On January 30th, 2024, the concert "Quantum Tunes: Mind and Wiggle" held at the Einstein Center Digital Future (ECDF) marked a groundbreaking fusion of music and cutting-edge quantum computing technology. Featuring compositions by Eduardo Reck Miranda and performances by musicians and interactive music researchers, the event showcased the intersection of music, quantum computing, and wearable technology.
The evening began with pre-concert talks and demonstrations, giving guests a glimpse into the innovative research being conducted in the fields of quantum computing and wearable computing. ECDF-Professor Janik Wolters (TU Berlin) kicked off the pre-concert talks with an introduction to quantum light and quantum theory, which was developed by Max Planck in 1900. “What is so special about quantum light? Unlike a classical source, such as a lightbulb, and a laser, quantum light consists of a fixed number of photons. Photons can later be used as qubits which make sounds,“ Wolters explains. His introduction was followed by a talk by Eduardo Reck Miranda, Professor of computer music and director of the University of Plymouth's Interdisciplinary Centre for Computer Music Research (ICCMR). He introduced the concept of using gate-based quantum computing to create music: Computers are ubiquitous in the music industry today. Therefore, it is only natural to assume that new kinds of computers will continue to impact music in the future. I am very interested in championing research in this area“ the composer explains. ECDF-Professor Berit Greinke concluded the pre-concert talks by providing an insight into her research into e-textile wearables, which would later be used during the performance: “The e-textile that my ECDF colleague Federico Visi is using during his performance of Eduardo Miranda’s composition Swirling Qubits is called The Tensile. It is a highly conformable sleeve that has three stretch sensors directly knitted into it, and which can detect gestures made with the arm.”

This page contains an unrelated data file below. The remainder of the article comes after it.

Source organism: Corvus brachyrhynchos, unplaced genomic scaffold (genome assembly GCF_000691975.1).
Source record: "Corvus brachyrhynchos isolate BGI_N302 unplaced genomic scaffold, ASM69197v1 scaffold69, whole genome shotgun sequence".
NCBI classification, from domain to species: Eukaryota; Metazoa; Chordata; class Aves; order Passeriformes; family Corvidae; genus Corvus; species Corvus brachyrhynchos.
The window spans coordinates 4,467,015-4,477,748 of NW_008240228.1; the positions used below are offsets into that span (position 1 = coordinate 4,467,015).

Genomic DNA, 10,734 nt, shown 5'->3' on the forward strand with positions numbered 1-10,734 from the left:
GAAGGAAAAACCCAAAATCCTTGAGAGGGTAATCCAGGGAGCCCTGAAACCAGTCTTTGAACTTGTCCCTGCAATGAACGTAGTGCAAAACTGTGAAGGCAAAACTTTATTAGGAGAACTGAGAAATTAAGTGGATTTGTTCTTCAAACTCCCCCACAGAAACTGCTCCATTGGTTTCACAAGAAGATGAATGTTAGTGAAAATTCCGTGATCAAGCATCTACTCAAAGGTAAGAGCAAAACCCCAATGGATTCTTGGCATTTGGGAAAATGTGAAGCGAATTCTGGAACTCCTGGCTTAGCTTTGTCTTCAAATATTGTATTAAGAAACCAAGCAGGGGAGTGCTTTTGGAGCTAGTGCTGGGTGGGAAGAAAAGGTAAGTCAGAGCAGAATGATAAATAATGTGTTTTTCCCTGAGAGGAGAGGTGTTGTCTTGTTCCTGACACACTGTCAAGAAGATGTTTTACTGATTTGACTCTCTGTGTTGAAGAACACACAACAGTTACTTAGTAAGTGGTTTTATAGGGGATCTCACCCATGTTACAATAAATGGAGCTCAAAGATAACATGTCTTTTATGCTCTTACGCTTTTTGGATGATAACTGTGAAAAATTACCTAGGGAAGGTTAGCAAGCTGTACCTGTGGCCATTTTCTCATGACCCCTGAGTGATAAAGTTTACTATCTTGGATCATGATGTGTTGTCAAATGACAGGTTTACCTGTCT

The concert itself featured two compositions by Eduardo Reck Miranda, each utilizing quantum computing technology in unique ways: bleeps, beeps, and buzzes create sounds turning the evening into a journey through resonance: The first piece, "Zeno 2.0," performed by Carla Rees on alto flute, Fie Schouten on bass clarinet, and Eduardo Reck Miranda and Paulo Itaborai on electronics, featured live interaction between the musicians and an IQM quantum computer based in Finland. AI algorithms running on the quantum computer produced musical material based on quantum mechanical phenomena such as superposition, entanglement, and interference, creating a dynamic and immersive sonic experience. The QuPoly program, developed in collaboration with ICCMR, responded in real time to the performers' inputs, demonstrating the potential of quantum computing to revolutionize musical composition and performance.
In the second composition, "Swirling Qubits," Federico Visi used the textile gestural interface to manipulate sounds generated by Q1Synth, a novel musical instrument that renders sounds from quantum states. By swirling representations of qubits on the screen and measuring quantum states, the performers interacted with music in unexpected ways. The piece showcased the collaboration between ICCMR and the Wearable Computing Group of Berlin University of the Arts and ECDF in the development of new musical interfaces and artistic expression.
"Quantum Tunes: Mind and Wiggle" highlighted the transformative potential of quantum computing and wearable technology in the realm of music. By making use of the power of quantum mechanics, composers and performers are pushing the boundaries of traditional musical expression, creating immersive and interactive experiences that challenge our understanding of sound and composition. “Quantum music will definitely be part of the digital future. We are therefore all the more delighted that this concert with so many wonderful scientists and artists could take place here at the ECDF," says Gesche Joost, Professor of Design Research at the University of the Arts and speaker for the ECDF. As we venture further into the 21st century, the convergence of art and technology promises to reshape the landscape of music, offering new avenues for exploration and creativity.